Amazon, Starbucks and more boost abortion coverage

John FScott/Getty Images

(NEW YORK) – Advocates on both sides of the pro-reproductive-rights political battle have spoken out, protested or applauded a leaked draft Supreme Court opinion earlier this month that, if valid, would overturn the court’s landmark Roe v case Decision Wade.

While much of corporate America has remained silent on potential legal blockbusters, some companies have taken public stances and adopted new policies that expand access to abortion for employees.

As workers in states such as Oklahoma and South Dakota face tougher abortion restrictions, several companies, including Amazon and Starbucks, have announced expanded health benefits to pay workers seeking abortions if they can’t be near where they live. Travel expenses incurred to perform an abortion.

“Like many of you, I am deeply concerned about the Supreme Court’s draft opinion on constitutional abortion rights originally established by Roe v. Wade,” Sara Kelly, Starbucks’ acting executive vice president for employee resources, said Monday in a statement to employees. in the memo.

“When actions affect your access to health care, we will work to make sure you feel supported,” she added.

Meanwhile, ride-sharing companies Lyft and Uber have vowed to provide legal support if drivers face lawsuits over driving passengers to have abortions.

Businesses are often reluctant to take a stand on such a polarizing issue, corporate responsibility experts told ABC News.

Jeffrey Sonnenfeld, a Yale management professor who has held meetings with top CEOs on social issues, told ABC News that many of the companies that introduced policy changes were in the tech industry, where employees tend to be young and freelance.

Sandra Waddock, a professor specializing in corporate responsibility at Boston College’s Carroll School of Management, told ABC News: “Companies that take a stand on a highly divisive political issue like this are likely to disagree with some stakeholders. Trouble occurs.” “But companies implementing these policies don’t want their employees to be harmed, and it may make sense to ensure their employees are happy.”

An October analysis by the Guttmacher Institute found 26 states “definitely or likely” to ban abortion if the Supreme Court overturns Roe. On Thursday, the Oklahoma legislature passed a bill that would ban abortion during pregnancy and, if enacted into law, would be the strictest abortion ban in the country.

In addition to Starbucks and Amazon, Yelp, Tesla, Citigroup, Apple and Salesforce have expanded abortion coverage for employees in recent weeks to include travel expenses if necessary.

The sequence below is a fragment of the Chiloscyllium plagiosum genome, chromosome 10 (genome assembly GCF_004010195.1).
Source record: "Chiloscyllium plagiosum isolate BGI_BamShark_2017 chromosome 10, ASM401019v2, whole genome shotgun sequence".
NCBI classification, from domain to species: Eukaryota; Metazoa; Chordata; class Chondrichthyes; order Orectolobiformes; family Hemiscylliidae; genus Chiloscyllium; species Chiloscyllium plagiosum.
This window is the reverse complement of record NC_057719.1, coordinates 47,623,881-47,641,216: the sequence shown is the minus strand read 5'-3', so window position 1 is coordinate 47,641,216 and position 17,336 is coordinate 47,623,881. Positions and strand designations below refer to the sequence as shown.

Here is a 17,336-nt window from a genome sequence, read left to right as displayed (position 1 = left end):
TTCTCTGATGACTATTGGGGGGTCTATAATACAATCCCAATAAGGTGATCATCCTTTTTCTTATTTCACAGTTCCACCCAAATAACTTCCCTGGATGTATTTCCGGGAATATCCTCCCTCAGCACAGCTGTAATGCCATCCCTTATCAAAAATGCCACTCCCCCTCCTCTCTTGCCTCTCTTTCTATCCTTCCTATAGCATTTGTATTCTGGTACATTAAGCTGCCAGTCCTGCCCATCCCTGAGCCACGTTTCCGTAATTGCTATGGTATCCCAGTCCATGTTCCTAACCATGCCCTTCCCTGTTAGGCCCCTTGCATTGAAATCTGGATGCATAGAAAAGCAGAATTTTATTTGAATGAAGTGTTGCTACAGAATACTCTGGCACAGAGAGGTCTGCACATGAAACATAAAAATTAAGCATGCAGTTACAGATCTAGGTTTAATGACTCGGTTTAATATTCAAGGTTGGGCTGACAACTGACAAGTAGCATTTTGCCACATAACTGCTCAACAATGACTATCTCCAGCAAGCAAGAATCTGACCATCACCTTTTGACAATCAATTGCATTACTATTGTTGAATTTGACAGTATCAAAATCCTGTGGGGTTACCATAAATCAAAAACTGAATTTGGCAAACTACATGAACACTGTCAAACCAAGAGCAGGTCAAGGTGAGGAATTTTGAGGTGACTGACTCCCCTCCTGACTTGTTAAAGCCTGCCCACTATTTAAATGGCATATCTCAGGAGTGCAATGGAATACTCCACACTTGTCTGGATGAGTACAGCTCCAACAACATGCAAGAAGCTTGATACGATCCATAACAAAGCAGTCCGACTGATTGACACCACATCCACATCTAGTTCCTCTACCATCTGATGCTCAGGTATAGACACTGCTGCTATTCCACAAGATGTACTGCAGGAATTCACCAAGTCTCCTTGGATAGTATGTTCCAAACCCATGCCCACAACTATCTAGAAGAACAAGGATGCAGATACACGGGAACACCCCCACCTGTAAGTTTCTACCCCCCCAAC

Mastercard joined them on Wednesday, becoming the latest to say it will pay for employees to travel away from their hometowns to seek abortions, first reported by Bloomberg and confirmed to ABC News.

In a message shared to employees with ABC News, Mastercard warned that courts could overturn previous rulings on access to reproductive health care. “We will continue to provide our employees with the same health care services, including family planning and reproductive benefits, that are available today wherever they are,” the company added.

The new company policy has been supported by abortion rights advocates and criticized against abortion.

Nadia Khamis, director of corporate engagement at Planned Parenthood, told ABC News, “The organization is very encouraged to see the influx of companies touting how they are responding to potential threats to Roe.”

The need to ensure employees have access to reproductive services is not only a human rights mandate, but a business one, Khamis said.

“If you’re a company that cares about competitiveness and wants to recruit diverse, smart, efficient companies,” Khamis said, “they need equal access to health care, and abortion is essential.”

But the new policy drew harsh condemnation from David Osteen, executive director of the anti-abortion group National Commission on the Right to Life. O’Steen said the policies will help the company’s employees have abortions. Also, contrary to Khamis, he said the moves would undermine the company’s business goals.

“These companies were formed to make products and make a profit for investors,” O’Steen told ABC News. “Don’t let people fly all over the country for abortions. It’s a bad business decision.”

The company’s policy changes following the leak of the draft Supreme Court opinion mark the latest effort by companies to respond as major political developments entangle the country.

Three years ago, more than 180 CEOs, including Twitter and Warby Parker, signed an open letter opposing restrictive abortion laws at the state level.

In the days following the death of George Floyd, in May 2020, companies in Corporate America issued statements in support of racial justice and donated to advocacy groups fighting racial inequality.

Hundreds of companies and executives signed a letter opposing “any discriminatory legislation restricting access to the ballot box” last April as the state legislature pushed through restrictive voting laws.

Sonnenfeld, a professor of management at Yale University, told ABC News that relatively few companies have commented on the Supreme Court’s draft opinion on Roe as they assess whether employees, investors and other stakeholders want such a move.

“There have been bigger stampedes on other issues,” Sonnenfeld said. “Quite a few CEOs are waiting to make sure they don’t get out in front of their supporters.”

Copyright © 2022, ABC Audio. all rights reserved.

Leave a Reply

Your email address will not be published. Required fields are marked *